Pat Leahy: Changing political climate helps Green shoots to thrive
The Green Party can improve on European and local election results
Green Party candidate Ciarán Cuffe topped the poll in the Dublin European constituency. Photograph: Brian Lawless/PA Wire
The Green wave, the Green tsunami, the Green surge: the headlines wrote themselves. Green Party candidates had their best ever day in an Irish election, topping polls everywhere with seats to spare, quadrupling their local authority seats, romping home in the European elections in Dublin and scrambling for seats in the other two constituencies.
As the weekend counted on, however, some of the early expectations would be unfulfilled. The RTÉ exit poll turned out to have rather overstated Green support; the Green surge was not quite as anticipated.
Still, it’s some result for the party. Seven years after all its TDs were thrown out by the voters, and three after two limped back into the Dáil to give it a foothold in national politics once more, the party has caught the zeitgeist of the age on climate change and charged into council chambers across the country.
Dublin, especially middle class Dublin, swung behind Green candidates en masse. In the Dublin City Council area, the party topped the poll in every electoral area south of the river (in one, Pembroke, their candidate Hazel Chu won more than two quotas); in Dun Laoghaire-Rathdown, it topped the poll in four of the six electoral areas. But it wasn’t just leafy south Dublin: there were poll toppers in Limerick city too, in Naas, in the Taoiseach’s backyard in Castleknock, in Wicklow.
Last night, the Green Party had 48 seats, with 36 yet to be filled, and had hopes of getting beyond 50. For a party that went in to the elections with 12 seats hoping to get to 25, it’s some result.
Sure, some of the vote may be a habitually disloyal one, given to sudden swings according to the fashion of the day. But it’s not just that. The Greens have succeeded in politically weaponising climate change, and climate change isn’t going away. With clever and honest communications, and smart political management, the Green vote could keep going up. Just look around Europe. At under six per cent in the locals, there is no reason this election should be the zenith of the Greens’ ambitions.
For the moment, watch Fianna Fáil and Fine Gael scramble to woo them. See Labour seeking to attach themselves to the party in a series of alliances. Suddenly everyone wants a piece of the Green magic.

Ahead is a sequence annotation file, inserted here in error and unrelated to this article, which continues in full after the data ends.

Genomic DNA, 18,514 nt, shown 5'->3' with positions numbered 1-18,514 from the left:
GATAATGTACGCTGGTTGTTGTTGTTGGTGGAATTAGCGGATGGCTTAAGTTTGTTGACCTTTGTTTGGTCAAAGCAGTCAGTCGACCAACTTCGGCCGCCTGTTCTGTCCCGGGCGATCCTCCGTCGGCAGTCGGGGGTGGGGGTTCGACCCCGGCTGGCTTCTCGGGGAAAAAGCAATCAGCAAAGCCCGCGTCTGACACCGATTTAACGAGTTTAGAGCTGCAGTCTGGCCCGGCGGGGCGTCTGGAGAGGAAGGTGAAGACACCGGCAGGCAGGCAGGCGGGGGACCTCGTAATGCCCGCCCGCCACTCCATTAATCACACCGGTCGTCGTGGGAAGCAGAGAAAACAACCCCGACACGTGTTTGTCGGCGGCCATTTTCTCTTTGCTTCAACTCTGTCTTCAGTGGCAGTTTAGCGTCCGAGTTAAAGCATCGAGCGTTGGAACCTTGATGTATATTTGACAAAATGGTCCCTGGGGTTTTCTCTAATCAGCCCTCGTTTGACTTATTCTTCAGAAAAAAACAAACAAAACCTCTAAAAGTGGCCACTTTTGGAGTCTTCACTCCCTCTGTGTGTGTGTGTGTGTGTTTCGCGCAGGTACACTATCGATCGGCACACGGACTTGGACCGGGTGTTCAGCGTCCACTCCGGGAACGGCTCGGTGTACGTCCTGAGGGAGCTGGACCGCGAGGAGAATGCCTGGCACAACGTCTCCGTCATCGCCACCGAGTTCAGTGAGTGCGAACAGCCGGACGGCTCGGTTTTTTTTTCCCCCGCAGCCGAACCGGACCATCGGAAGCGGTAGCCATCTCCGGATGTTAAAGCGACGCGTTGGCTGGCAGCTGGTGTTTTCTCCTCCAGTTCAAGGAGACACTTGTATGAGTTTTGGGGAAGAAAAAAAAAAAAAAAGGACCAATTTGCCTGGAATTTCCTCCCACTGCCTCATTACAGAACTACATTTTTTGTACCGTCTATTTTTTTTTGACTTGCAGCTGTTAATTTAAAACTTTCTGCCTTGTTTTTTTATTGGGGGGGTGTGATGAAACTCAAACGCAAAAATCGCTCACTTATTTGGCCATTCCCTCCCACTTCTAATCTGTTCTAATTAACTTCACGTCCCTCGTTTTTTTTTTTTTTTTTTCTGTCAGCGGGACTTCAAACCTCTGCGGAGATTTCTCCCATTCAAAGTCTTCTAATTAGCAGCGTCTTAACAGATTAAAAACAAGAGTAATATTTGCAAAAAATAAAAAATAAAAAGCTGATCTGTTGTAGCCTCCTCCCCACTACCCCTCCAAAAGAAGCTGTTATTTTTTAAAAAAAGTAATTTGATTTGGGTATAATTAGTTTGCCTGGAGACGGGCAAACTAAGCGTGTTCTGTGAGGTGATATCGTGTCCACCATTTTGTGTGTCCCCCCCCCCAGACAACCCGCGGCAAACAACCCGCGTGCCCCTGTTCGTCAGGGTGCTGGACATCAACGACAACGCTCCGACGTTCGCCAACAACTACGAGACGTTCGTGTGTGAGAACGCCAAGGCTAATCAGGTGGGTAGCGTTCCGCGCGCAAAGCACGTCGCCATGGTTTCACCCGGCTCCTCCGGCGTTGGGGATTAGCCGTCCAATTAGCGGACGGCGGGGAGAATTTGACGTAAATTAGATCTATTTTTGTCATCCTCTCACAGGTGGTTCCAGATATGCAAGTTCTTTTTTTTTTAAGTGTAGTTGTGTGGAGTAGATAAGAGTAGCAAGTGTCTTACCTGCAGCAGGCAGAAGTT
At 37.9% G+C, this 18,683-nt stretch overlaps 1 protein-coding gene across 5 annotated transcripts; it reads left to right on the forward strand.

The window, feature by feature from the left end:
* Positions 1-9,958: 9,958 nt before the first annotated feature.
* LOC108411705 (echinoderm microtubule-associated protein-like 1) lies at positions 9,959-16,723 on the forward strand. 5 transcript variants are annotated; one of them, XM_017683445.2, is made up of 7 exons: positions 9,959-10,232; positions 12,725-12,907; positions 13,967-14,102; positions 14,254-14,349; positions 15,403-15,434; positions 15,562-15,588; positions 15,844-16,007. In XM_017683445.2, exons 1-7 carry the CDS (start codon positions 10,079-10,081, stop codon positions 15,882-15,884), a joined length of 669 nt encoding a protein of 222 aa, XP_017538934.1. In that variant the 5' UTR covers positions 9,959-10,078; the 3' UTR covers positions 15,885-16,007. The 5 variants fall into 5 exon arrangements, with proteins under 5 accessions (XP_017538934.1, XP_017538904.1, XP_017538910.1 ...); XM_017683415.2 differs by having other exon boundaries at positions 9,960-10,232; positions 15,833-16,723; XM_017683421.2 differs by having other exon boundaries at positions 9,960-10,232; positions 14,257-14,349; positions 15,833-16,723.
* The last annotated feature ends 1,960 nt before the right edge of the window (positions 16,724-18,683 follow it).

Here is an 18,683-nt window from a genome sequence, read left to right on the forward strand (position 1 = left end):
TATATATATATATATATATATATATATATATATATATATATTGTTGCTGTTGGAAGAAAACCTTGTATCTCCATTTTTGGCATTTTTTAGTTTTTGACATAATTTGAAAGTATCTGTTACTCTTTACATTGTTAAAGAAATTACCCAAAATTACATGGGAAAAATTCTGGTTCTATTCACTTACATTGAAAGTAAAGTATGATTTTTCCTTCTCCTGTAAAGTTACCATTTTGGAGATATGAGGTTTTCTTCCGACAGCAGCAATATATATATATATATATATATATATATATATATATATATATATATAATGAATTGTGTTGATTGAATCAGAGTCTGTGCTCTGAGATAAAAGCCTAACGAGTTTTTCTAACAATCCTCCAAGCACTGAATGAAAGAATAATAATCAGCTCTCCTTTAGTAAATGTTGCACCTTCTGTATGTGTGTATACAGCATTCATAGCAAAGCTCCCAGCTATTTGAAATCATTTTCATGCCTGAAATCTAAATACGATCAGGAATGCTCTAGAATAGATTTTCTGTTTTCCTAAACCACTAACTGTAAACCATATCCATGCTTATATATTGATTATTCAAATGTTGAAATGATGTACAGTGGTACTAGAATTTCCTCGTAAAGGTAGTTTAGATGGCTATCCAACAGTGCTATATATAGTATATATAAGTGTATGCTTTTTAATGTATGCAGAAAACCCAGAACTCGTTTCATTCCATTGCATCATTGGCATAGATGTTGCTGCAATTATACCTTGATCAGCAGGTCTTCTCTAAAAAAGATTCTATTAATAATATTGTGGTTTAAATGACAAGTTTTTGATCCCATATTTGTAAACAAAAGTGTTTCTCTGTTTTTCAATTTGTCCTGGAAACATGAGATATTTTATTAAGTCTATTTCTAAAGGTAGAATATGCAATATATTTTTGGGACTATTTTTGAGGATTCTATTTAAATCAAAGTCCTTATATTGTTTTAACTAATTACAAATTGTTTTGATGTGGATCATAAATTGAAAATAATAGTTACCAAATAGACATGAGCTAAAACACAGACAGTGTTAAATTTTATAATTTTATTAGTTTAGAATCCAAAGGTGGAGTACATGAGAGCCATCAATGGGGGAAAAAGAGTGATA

Between the old rivals, things are hotting up ahead of a general election square-off that seems, thanks to the weekend’s results, more likely to come later rather than sooner.
Fine Gael and Fianna Fáil once comprised almost the entirety of Irish politics, hogging 80-85 per cent of the vote and dominating every government that led the country. Nowadays their dominance is much diminished; they command 50-odd per cent of the vote. But guess what? They still lead every government, and on present evidence, they will continue to do so.
Fianna Fáil had the better day of it in the local elections, Fine Gael – driven by stronger candidates and incumbency – is set to win hands down in the Euros. The European Parliament elections are important in their own right, of course, but it is the locals that most concern party managers, candidates and TDs preparing for the general elections.
Aside from maintaining its position as the largest party in local government, Fianna Fáil made strategic gains across Dublin, especially in the northside and outer suburban constituencies where it can target seat gains.
Since the election of Leo Varadkar as Fine Gael leader, the assumption of many in his party – and many outside it – was that Fine Gael would again lead Fianna Fail in Dáil seats after the next election, putting him in pole position to retain the Taoiseach’s office. The results of these elections suggest that assumption should be revised. The two parties will now go head to head from a position of more or less equality. Looking forward to the formation of the next government, that is a pretty important development.
The other big trend of these elections was the collapse of the Sinn Féin vote. As the army of party activists watched horrified, it emerged all over the country – including across its heartland in the working class districts of Dublin, in Limerick, where the vote cratered, in Galway, where one of the rising stars Maireád Farrell failed to take a seat, and so on, and so on. For the party’s dejected loyalists, the devil is there in the detail. It is the most devastating electoral blow to the party since it began to take electoral politics seriously and it will require a well thought-out and far-reaching response.
The Labour Party did not see the revival it hoped for – too many votes went to the Greens for that – but it did see some reason for hope, grafting out strong performances in places like Dublin and Louth. Yes, the Euros were a bit of a flop, but the party beat the Greens share of the vote nationally in the locals and beat Sinn Féin in places that will encourage Labour’s foot soldiers. It’s not a comeback, yet; but it might be a sign that one is possible.
The smaller parties, as ever, had mixed fortunes. People Before Profit and Solidarity had a difficult day, while Peadar Tóibín’s Aontu party marked its entry to national politics with three seats. Independent dynasties did what they usually do. The Social Democrats had a reasonable outing. The multi-coloured map of Irish elections has various shades of red, pink and purple. But it was a Green day for sure.